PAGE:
Posted: Fri 3rd Nov 2023

Lidl edges Aldi in supermarket price war, according to latest Which? research

News and Info from Deeside, Flintshire, North Wales
This article is old - Published: Friday, Nov 3rd, 2023

For the first time in nearly a year and a half, Lidl has been named cheapest supermarket in the UK, consumer watchdog Which? has revealed.

In October, the German discount chain narrowly outperformed its rival Aldi by just 17 pence, with the average price of a basket containing 44 popular grocery items amounting to £74.58.

The regular comparison of prices across the UK’s eight largest supermarkets by Which? plays a crucial role in informing consumers, especially at a time when household budgets are under increasing strain due to the cost of living crisis.

In the study, a basket of 44 items, which included essentials such as potatoes, chicken, and milk, was used to assess affordability. Lidl’s basket cost was closely followed by Aldi at £74.75. However, shoppers opting for Waitrose would face a bill of £91.15 on average for the same items, marking a 22% price hike compared to Lidl.

[Source: Which?]

Further analysis was conducted on a more extensive trolley of 135 items, which incorporated a mix of branded and own-brand products.

Discounters like Aldi and Lidl were not included in this part of the comparison due to their limited range of branded items.

The big shop

Asda was hailed as the most budget-friendly option for the larger shop, a title it has held consistently since January 2020, with the exception of a brief period in July 2023 when Morrisons was marginally cheaper.

The average cost for the larger trolley at Asda was £328.42, which was £10.98 less than Morrisons.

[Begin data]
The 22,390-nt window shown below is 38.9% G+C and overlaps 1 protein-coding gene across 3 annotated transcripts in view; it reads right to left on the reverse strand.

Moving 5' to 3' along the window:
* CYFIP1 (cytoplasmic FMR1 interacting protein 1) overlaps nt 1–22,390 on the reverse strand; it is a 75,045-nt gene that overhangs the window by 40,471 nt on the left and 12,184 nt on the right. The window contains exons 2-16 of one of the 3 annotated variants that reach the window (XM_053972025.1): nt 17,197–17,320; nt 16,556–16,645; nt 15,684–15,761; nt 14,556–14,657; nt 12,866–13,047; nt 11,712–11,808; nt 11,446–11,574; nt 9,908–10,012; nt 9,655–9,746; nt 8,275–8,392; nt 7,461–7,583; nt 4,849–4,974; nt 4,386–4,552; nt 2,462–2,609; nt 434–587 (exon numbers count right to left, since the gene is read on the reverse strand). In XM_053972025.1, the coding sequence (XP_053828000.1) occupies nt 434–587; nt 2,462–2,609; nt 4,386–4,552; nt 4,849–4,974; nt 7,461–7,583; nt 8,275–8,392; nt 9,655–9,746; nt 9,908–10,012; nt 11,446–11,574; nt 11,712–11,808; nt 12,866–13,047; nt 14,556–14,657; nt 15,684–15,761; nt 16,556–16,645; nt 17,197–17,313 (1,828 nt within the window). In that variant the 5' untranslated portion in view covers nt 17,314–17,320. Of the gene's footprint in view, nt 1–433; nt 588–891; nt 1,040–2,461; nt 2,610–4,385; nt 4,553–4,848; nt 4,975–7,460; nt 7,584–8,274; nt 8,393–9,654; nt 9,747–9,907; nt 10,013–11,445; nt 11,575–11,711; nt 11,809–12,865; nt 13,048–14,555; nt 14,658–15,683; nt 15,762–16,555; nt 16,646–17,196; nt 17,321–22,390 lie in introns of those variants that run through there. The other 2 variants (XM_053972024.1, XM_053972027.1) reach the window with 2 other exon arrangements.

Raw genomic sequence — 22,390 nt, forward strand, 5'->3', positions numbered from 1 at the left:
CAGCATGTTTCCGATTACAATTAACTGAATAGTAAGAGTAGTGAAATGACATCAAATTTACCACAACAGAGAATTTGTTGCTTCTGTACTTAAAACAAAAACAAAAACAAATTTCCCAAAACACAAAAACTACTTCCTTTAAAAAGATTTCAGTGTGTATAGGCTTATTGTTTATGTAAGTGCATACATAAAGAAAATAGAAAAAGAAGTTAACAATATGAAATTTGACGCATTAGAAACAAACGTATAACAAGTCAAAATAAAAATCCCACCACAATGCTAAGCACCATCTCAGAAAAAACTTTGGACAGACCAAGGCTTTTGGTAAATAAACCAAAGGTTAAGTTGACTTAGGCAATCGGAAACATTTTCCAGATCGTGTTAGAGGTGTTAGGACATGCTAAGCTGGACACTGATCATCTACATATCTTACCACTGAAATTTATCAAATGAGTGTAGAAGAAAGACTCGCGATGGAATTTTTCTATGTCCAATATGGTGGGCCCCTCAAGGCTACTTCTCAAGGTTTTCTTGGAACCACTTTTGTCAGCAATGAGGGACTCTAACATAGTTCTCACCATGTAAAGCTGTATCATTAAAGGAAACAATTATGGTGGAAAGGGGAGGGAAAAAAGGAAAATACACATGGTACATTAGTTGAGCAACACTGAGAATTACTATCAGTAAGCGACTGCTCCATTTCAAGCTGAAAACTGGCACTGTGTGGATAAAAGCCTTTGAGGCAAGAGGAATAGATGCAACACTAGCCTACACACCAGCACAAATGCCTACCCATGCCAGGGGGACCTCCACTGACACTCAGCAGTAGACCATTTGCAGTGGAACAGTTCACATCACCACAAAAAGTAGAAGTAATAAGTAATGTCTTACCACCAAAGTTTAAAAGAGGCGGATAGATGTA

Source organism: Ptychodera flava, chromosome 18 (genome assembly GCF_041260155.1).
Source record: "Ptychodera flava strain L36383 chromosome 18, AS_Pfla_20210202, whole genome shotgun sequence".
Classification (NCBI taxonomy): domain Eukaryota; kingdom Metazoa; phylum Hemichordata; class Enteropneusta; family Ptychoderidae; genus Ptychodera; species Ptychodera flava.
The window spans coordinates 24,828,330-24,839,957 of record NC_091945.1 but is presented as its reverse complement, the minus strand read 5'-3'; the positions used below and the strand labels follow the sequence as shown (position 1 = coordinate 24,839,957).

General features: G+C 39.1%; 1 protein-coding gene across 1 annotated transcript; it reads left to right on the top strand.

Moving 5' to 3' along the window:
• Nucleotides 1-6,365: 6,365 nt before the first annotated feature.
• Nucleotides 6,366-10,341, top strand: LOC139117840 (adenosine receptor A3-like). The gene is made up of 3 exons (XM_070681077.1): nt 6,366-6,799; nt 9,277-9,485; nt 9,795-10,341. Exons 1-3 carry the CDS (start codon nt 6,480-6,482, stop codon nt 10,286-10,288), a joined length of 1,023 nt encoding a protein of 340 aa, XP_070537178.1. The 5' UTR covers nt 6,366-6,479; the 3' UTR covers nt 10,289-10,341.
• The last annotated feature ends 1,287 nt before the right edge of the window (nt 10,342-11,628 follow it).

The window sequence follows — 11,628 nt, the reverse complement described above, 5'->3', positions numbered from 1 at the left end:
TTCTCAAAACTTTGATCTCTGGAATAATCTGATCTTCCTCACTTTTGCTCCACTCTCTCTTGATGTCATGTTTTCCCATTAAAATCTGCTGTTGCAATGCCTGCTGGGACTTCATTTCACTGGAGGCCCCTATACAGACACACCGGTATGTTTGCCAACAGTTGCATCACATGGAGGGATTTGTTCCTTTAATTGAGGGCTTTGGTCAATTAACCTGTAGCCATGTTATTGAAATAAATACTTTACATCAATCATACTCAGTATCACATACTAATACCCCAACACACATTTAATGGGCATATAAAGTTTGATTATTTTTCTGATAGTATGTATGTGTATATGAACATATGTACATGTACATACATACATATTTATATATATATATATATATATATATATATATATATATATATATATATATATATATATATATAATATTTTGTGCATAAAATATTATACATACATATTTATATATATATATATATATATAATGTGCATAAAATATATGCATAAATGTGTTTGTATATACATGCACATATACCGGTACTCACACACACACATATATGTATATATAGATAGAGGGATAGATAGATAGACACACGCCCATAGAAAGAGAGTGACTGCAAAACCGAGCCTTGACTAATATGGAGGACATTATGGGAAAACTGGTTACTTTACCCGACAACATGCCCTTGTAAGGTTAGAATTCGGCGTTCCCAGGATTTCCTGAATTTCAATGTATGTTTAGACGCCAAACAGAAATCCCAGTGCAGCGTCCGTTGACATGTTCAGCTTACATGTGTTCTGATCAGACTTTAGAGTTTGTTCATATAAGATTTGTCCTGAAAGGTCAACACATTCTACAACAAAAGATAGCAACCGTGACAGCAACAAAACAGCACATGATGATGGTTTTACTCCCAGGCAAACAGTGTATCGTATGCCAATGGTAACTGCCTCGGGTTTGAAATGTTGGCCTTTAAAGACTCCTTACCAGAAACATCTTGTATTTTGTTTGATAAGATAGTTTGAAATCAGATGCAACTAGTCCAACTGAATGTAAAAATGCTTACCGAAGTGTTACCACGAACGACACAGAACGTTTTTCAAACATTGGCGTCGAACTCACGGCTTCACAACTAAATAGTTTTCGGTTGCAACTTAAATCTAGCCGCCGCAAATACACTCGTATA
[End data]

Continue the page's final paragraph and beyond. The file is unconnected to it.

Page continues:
Conversely, shopping at Waitrose for the same trolley would cost £378.08, a notable £49.66 more than Asda.

[Source: Which?]

Which? also highlighted the impact of loyalty pricing on supermarket rankings.

Sainsbury’s, previously the most expensive for a large shop, is now second in the ranking when shopping without a loyalty card.

This change is attributed to an increased emphasis on loyalty pricing, where supermarkets like Tesco and Sainsbury’s offer discounts to members, skewing the average prices higher for non-members.

The methodology of Which?’s price comparison involves daily monitoring of hundreds of grocery items across the major supermarkets using an independent price comparison website.

The average price for each item is calculated throughout the month, excluding multibuys or loyalty scheme discounts to ensure a fair comparison.

With food and drink price inflation slightly receding to 12.4% in the quarter leading up to September 2023, Which? continues to release monthly figures, revealing that Sainsbury’s experienced the highest inflation rate at 14% year-on-year in September.

The rising prices have been especially pronounced in categories like biscuits, chocolate, crisps, and yoghurts.

Amidst these findings, Which? has called on supermarkets to take more significant steps to assist their customers during the ongoing financial crisis.

They suggest that supermarkets could improve support by ensuring that their smaller convenience stores, particularly in need-stricken areas, stock affordable healthy food options.

Which? also urges the government to collaborate with supermarkets to implement measures that can alleviate the financial burden on millions of individuals struggling to afford basic necessities.

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